Although the opposition against the proposed moral and national education (MNE) has died down a lot after the government relinquished its implementation, the dispute has not been resolved. If the tear between the government and the opposing parties is not mended, a bigger crisis may loom up.
The escalation of the MNE from a curriculum issue to a social movement gave us important lessons. A review may help prevent similar incidents from happening again. Here are the key points for us to consider:
- The government failed to grasp the public sentiment fully and was not sensitive to the voice of the opposition. Its judgement on the positioning and implementation of the MNE greatly fell short of public expectation.
- Some government officials took a tough stance and failed to listen to the opinions of the education sector. They were unable to respond and defuse public concerns and resentments. Their uncompromising approach intensified public discontent and distrust.
- The lack of proper communication and mutual trust widened the disparity between the government and the public, making thorough discussions between them impossible. Policy consultations became superficial and adoption of opinions selective. In the end, the matter became a purely political issue that weakened the government’s authority and esteem.
- As the debates prolonged, society became more divided and the harmonious relationships among school sponsoring bodies, school councils, principals, teachers, students, parents and alumni were affected. Not only was the people’s recognition of their national identity not improved, healthy development of civic and national education and the normal operation of schools were disrupted.
Develop a national education that suits Hong Kong people’s sentiment
In view of the divided public opinions on MNE and the dilemmas in the education sectors and society at large, we must revisit MNE from an education professional angle and make reference to international studies and experience. The HKAHSS has done a lot of researches on the subject to find a MNE scheme that suits Hong Kong. In the meeting of the Committee on the Initiation of Moral and National Education Subject on 27 September, the writer made some recommendations on behalf of the HKAHSS to Ms Anna Wu, the chairperson of the Committee. Here are the main points suggested:
- Hong Kong should make reference to international experience and promote a contemporary citizenship education that encompasses moral, civic and national elements. The curriculum must be wide enough to enable students of different backgrounds, age, ability and interests to learn, explore and reflect on issues related to multiple levels of the role of citizenship.
- In response to globalization, citizenship education should cover not only civil society, ethnicity and country but also citizenship in the international community. The global perspective will help our youngsters appreciate and respect multiculturalism and pluralism to embrace the challenges of cosmopolitanism.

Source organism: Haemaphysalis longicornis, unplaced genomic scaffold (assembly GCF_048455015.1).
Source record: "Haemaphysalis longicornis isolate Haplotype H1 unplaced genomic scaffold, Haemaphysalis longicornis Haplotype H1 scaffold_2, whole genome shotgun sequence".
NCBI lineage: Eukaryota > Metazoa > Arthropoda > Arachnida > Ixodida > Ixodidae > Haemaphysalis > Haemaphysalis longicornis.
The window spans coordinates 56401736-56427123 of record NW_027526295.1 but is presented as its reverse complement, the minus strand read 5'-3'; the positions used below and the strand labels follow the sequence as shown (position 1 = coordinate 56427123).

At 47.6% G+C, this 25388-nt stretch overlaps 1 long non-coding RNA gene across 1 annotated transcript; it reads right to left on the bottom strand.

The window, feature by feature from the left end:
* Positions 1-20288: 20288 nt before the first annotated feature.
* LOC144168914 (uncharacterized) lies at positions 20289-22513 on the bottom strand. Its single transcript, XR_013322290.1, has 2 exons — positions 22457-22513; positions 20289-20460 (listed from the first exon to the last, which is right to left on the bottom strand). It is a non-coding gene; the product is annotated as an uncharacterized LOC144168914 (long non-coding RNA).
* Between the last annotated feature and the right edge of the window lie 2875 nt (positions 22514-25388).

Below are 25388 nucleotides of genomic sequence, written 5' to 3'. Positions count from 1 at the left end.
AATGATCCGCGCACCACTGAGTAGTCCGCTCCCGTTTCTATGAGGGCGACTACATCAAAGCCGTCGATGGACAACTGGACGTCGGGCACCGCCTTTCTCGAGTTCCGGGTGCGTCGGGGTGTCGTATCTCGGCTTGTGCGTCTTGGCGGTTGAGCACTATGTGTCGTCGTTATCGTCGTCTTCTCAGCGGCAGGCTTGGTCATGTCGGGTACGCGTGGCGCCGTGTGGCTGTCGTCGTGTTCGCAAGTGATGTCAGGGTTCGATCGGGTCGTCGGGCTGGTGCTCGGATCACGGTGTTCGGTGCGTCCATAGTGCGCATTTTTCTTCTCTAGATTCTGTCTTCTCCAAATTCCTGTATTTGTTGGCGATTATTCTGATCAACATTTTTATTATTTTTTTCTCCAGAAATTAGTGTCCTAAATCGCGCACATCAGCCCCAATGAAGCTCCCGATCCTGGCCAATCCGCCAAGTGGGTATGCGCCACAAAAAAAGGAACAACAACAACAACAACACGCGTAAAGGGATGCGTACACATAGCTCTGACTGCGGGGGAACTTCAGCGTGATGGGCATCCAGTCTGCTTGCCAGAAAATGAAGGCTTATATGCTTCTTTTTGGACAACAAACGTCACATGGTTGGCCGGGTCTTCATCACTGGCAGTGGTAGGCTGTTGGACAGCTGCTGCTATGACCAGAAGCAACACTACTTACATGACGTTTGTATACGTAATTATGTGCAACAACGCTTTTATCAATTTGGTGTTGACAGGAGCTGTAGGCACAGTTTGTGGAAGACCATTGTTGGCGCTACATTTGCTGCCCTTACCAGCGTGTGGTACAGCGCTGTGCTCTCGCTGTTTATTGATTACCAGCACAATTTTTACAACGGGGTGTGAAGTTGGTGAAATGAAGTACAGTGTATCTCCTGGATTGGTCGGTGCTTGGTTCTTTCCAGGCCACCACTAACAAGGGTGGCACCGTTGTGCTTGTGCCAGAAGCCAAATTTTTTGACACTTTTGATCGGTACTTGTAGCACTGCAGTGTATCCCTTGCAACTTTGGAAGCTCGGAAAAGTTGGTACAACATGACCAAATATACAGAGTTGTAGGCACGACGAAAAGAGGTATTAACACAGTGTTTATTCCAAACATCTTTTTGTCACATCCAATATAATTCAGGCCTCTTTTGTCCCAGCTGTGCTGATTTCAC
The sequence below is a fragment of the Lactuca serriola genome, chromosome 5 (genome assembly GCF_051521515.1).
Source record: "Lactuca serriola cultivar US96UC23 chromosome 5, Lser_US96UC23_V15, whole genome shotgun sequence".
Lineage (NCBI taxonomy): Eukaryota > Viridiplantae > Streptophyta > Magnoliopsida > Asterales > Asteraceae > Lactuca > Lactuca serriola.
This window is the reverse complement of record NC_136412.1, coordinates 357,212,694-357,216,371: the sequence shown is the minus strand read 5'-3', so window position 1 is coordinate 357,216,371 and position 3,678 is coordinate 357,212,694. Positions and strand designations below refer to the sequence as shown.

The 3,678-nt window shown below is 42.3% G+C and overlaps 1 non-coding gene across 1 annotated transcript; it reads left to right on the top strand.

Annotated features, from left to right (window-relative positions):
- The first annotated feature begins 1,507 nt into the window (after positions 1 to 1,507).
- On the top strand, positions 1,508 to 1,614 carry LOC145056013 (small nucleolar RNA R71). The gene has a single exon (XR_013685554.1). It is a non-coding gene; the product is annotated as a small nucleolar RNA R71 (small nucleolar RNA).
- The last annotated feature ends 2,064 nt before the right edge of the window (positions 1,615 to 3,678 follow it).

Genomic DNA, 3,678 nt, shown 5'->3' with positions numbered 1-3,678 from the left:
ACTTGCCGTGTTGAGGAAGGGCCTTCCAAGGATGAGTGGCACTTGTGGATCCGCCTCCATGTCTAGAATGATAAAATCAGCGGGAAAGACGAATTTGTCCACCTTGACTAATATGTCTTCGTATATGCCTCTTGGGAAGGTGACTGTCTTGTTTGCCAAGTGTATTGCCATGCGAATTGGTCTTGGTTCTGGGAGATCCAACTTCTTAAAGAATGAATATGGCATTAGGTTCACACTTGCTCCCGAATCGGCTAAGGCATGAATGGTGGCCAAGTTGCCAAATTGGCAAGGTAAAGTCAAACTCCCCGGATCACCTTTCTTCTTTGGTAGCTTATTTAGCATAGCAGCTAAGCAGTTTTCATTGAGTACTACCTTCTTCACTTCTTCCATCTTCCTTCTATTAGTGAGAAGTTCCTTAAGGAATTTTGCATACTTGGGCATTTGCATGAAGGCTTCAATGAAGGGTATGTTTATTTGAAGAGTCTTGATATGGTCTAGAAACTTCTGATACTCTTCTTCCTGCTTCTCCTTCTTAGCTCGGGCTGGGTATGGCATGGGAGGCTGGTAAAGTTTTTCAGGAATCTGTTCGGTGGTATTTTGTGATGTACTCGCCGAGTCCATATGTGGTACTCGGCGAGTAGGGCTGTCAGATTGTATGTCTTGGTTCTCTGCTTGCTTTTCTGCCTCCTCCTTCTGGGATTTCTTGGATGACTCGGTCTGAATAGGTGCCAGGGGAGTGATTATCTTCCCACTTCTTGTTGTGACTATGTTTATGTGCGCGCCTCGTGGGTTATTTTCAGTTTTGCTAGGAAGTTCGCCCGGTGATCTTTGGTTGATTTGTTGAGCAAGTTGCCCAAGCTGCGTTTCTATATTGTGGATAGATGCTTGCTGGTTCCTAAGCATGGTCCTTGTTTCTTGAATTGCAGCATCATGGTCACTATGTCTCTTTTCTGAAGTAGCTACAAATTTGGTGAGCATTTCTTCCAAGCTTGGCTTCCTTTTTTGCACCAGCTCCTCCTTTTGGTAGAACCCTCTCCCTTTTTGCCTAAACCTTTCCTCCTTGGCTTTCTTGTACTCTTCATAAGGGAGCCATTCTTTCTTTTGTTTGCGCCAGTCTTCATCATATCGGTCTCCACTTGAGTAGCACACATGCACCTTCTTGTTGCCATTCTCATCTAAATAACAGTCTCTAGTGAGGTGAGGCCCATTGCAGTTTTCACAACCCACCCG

- To enable our students to understand and live out the role of a citizen both rationally and emotionally, the contents of citizenship education should cover citizenship as status, citizenship as volition and feeling, and citizenship as competence and practice.
- As a part of the citizenship education, state of the national education must go beyond narrow ethnicity and nationalism to allow students to appreciate their country’s conditions, history, peoples, cultures, strengths and weaknesses to enable them to think critically and develop a democratic and constructive patriotism.
Expectation on the government
The government must take action to resolve the present dilemma, restore communication and regain trust from the people. We hope the government will announce the withdrawal of the MNE Curriculum Guide. In its announcement, the government should make it clear that all schools, whether they have implemented the MNE subject or not, are free to decide how to deliver the diversified MNE programmes according to the needs of their schools.
Before stipulating a new MNE Curriculum Guide, the EDB can adapt the 2008 MNE Curriculum Guide and use the improved version as a basis to develop a new MNE framework for schools’ reference. At the same time, the EDB should provide support such as teacher training, teaching staff and administrative resources to schools. As to MNE teaching materials, in view of the tensions in society, the government should not take part in their production, but play a supportive role only.
It is our sincere hope that the government can communicate and work with the education and other sectors with an open mind and realistic attitude to produce a MNE curriculum that will inspire our young people to be caring, embracing and committed.